Cybele was discovered by Ernst Wilhelm Leberecht Tempel (1821-1889), a comet hunter by inclination, but he managed to find five asteroids as well.  If the name sounds familiar, it might be because he discovered the comets 55P/Tempel-Tuttle (parent of the Leonids) and 9P/Tempel, target of the Deep Impact probe.

Measuring something as small and far away as an asteroid isn’t easy from Earth, but best guesses using IRAS observations, give an average diameter (if Cybele were round, which it isn’t) of approximately 240km (about 150 miles).  That’s kind of like a spherical Wales, so when I say small it’s all relative – it wouldn’t feel small if it decided to head this way.

Statue of Cybele from Lazio.

Statue of Cybele from Lazio.

Cybele was a goddess of Phrygia (now part of Turkey) adopted by the Greeks as they colonised the area and brought back home to join their large collection of deities.  She is a “mother goddess” with similar attributes to the already well-established deities Gaia, Rhea and Demeter; but this doesn’t seem to have worried the Greeks, who always seemed to be on the lookout for someone new to worship.

1888  –  Asteroid 273 Atropos discovered by Johann Palisa.  Atropos was the oldest of the fates in Greek mythology.  Her job was to decide the method of death of every mortal.

1893  –  Main belt asteroid 358 Apollonia was discovered by Auguste Charlois.

1894  –  Exactly one year later, Charlois discovered asteroid 389 Industria, an S-type body of about 79 km in diameter.

1967  –  OSO 3 launched from Cape Canaveral.  This was the third of the Orbiting Solar Observatories, and was bristling with experiments to measure x-rays, gamma rays, thermal radiation, and cosmic rays.  OSO 3 was the first orbiting observatory to detect an extrasolar X-ray source.  This was Scorpius X-1, a neutron star, and the strongest source of Earth-bound  x-rays aside from the Sun.

February 16 – Miranda

Also known as Uranus V, Miranda was discovered by Gerard P Kuiper on February 16th 1948, making it the last Uranian moon to be discovered by Earth-based observing equipment. We have some fairly good shots of Miranda’s southern hemisphere taken by Voyager 2, which paid a visit in 1986. These show this small moon (only one seventh the size of our own Moon) to be an interesting place, crossed by grooves and enormous canyons, some more than ten times deeper than the Grand Canyon. Miranda, in common with the other larger Uranian moons, is thought to be composed of mostly silicates and water ice.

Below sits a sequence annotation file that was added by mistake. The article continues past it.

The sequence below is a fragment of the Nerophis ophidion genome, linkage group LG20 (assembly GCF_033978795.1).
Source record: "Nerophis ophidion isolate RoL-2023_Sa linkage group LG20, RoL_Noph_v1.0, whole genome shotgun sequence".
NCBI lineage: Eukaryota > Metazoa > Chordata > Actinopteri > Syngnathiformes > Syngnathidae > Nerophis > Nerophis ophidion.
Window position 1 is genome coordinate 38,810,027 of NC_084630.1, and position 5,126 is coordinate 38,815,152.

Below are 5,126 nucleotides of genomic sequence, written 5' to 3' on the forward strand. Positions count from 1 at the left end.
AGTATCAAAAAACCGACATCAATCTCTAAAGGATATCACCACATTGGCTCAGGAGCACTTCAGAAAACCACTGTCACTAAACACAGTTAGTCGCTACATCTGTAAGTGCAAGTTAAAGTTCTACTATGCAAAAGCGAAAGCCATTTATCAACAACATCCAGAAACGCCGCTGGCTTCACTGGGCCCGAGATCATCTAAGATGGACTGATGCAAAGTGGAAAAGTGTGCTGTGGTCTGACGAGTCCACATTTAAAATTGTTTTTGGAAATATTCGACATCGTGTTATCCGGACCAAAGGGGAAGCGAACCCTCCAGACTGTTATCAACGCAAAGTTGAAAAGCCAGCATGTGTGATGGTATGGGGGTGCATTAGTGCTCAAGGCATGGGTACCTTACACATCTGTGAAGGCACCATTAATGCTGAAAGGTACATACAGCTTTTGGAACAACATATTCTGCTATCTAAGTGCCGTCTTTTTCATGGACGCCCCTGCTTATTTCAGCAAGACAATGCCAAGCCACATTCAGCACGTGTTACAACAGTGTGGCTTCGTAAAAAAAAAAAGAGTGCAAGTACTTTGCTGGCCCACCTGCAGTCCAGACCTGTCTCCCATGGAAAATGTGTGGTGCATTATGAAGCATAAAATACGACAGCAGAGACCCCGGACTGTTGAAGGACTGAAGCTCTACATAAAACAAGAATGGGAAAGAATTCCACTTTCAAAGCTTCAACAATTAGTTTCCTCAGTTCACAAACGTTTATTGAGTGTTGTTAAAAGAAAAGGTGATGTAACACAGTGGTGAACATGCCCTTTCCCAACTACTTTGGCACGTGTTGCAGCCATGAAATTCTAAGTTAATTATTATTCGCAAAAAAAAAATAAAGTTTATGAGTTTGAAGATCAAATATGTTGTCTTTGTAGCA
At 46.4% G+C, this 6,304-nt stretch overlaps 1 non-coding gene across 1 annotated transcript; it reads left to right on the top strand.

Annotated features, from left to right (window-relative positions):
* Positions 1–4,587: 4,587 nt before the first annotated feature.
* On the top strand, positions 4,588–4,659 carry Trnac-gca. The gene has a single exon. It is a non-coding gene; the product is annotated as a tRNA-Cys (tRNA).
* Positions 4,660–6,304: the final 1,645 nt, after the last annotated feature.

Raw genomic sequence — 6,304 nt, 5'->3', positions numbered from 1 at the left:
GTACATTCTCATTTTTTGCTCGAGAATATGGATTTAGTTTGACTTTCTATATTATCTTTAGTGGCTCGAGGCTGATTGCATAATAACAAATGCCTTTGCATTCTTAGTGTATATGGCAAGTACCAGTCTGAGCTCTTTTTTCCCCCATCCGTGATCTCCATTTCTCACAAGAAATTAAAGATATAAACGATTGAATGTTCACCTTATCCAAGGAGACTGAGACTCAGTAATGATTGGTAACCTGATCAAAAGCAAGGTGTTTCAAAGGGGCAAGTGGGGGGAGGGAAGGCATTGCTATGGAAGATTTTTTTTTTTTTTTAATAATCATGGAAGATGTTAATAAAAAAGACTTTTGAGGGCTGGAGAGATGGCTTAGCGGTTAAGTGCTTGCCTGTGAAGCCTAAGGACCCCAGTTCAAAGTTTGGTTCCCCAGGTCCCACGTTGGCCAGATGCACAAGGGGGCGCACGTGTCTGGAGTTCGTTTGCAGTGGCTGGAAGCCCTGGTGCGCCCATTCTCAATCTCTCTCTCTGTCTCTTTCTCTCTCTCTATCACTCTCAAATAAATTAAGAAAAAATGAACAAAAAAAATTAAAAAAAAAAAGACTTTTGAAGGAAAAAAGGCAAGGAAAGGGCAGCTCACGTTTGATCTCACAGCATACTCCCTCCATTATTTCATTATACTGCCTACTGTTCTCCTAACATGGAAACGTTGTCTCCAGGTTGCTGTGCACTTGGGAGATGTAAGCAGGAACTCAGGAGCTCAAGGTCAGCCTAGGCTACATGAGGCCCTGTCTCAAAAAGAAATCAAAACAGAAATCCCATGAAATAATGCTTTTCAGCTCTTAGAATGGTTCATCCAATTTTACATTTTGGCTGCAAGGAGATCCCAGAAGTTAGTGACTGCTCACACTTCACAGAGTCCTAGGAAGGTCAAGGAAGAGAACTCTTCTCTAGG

Miranda (image credit: NASA)

Miranda (image credit: NASA)

Obviously there must always remain a degree of uncertainty regarding the composition of a place we’ve only been to once, rather fleetingly, for ‘Tis far off, and rather like a dream than an assurance (Act 1, Scene 2). Miranda is the only female character in Shakespeare’s The Tempest.

1880 – Asteroid 213 Lilaea discovered by C H F Peters. Lilaea is approximately 83 km across, has a year lasting four and a half Earth years, a day lasting just over 8 hours, and is named after a Naiad (water nymph).

1891305 Gordonia is a 49 km wide main belt asteroid, discovered by Auguste Charlois and named after his patron, James Gordon Bennett Jr, publisher of the New York Herald, and thought to be the man from whom we get the exclamation “Gordon Bennett!”.

1965 – launch of Pegasus 1, via Saturn I rocket number SA-9 from Cape Kennedy to study the effects of micrometeoroid impact, which it achieved by use of two giant wings, unfurled upon reaching orbit. Pegasus 1 remained operational until it was deactivated on August 29th 1968. It remained in orbit until 1978.

February 08 – 183 Istria and 283 Emma

Asteroid 283 Emma was spotted by Auguste Charlois on this very day in 1889. It’s a large main-belt asteroid about 150 to 160km wide (opinions vary). Emma has a tiny companion, as yet unnamed, so going by the designation S/2003 (283)  1, of about 10km diameter. Why the name Emma was chosen remains a mystery.

Exactly eleven years and one hundred discoveries earlier we have S-type asteroid 183 Istria, discovered on February 8th 1878 by Johann Palisa from his observatory at the city of Pula (on the Istrian peninsula).  Palisa was Austrian, and at that time Istria was part of the Austro- Hungarian Empire.

Pula, Istria.

Pula, Istria.

Asteroid Istria is about 35km in diameter, and has an absolute magnitude of 9.68. It takes 1702 Earth days to make one journey around the Sun, rotating once every 11.77 hours as it does so.

1907  ⇒  Asteroid 636 Erika discovered by Joel Hastings Metcalf, American astronomer, optical wizard and Unitarian minister.  Erika is a fairly ordinary size for the main belt, at about 74km diameter.

1974  ⇒  The last Skylab crew  (Gerrard P Carr, William R Pogue and Edward G Gibson) returns to Earth after their 84-day mission.